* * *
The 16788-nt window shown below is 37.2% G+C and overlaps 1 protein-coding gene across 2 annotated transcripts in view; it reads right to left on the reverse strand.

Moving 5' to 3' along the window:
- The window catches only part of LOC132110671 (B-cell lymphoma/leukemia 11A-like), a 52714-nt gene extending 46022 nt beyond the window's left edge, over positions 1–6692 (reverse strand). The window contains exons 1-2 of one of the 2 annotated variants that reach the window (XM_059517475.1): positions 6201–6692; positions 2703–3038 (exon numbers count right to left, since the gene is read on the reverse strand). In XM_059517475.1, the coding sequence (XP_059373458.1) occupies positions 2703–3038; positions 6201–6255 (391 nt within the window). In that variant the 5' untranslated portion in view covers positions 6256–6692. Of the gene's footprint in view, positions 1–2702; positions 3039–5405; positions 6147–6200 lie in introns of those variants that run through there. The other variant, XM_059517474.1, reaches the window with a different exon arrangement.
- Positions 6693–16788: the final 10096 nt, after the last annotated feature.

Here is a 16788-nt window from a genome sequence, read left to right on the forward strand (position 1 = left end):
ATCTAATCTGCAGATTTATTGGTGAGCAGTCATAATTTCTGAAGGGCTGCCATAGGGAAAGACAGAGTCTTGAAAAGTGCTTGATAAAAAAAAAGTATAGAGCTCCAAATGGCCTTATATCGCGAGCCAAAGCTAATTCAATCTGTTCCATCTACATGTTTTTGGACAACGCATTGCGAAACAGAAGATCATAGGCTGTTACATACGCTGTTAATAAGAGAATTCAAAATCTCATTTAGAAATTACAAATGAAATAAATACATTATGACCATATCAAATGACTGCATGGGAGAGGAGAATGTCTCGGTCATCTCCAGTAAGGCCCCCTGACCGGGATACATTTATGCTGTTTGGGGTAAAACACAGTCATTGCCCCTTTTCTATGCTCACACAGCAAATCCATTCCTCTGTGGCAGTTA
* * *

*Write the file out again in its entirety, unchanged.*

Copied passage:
The 16788-nt window shown below is 37.2% G+C and overlaps 1 protein-coding gene across 2 annotated transcripts in view; it reads right to left on the reverse strand.

Moving 5' to 3' along the window:
- The window catches only part of LOC132110671 (B-cell lymphoma/leukemia 11A-like), a 52714-nt gene extending 46022 nt beyond the window's left edge, over positions 1–6692 (reverse strand). The window contains exons 1-2 of one of the 2 annotated variants that reach the window (XM_059517475.1): positions 6201–6692; positions 2703–3038 (exon numbers count right to left, since the gene is read on the reverse strand). In XM_059517475.1, the coding sequence (XP_059373458.1) occupies positions 2703–3038; positions 6201–6255 (391 nt within the window). In that variant the 5' untranslated portion in view covers positions 6256–6692. Of the gene's footprint in view, positions 1–2702; positions 3039–5405; positions 6147–6200 lie in introns of those variants that run through there. The other variant, XM_059517474.1, reaches the window with a different exon arrangement.
- Positions 6693–16788: the final 10096 nt, after the last annotated feature.

Here is a 16788-nt window from a genome sequence, read left to right on the forward strand (position 1 = left end):
ATCTAATCTGCAGATTTATTGGTGAGCAGTCATAATTTCTGAAGGGCTGCCATAGGGAAAGACAGAGTCTTGAAAAGTGCTTGATAAAAAAAAAGTATAGAGCTCCAAATGGCCTTATATCGCGAGCCAAAGCTAATTCAATCTGTTCCATCTACATGTTTTTGGACAACGCATTGCGAAACAGAAGATCATAGGCTGTTACATACGCTGTTAATAAGAGAATTCAAAATCTCATTTAGAAATTACAAATGAAATAAATACATTATGACCATATCAAATGACTGCATGGGAGAGGAGAATGTCTCGGTCATCTCCAGTAAGGCCCCCTGACCGGGATACATTTATGCTGTTTGGGGTAAAACACAGTCATTGCCCCTTTTCTATGCTCACACAGCAAATCCATTCCTCTGTGGCAGTTA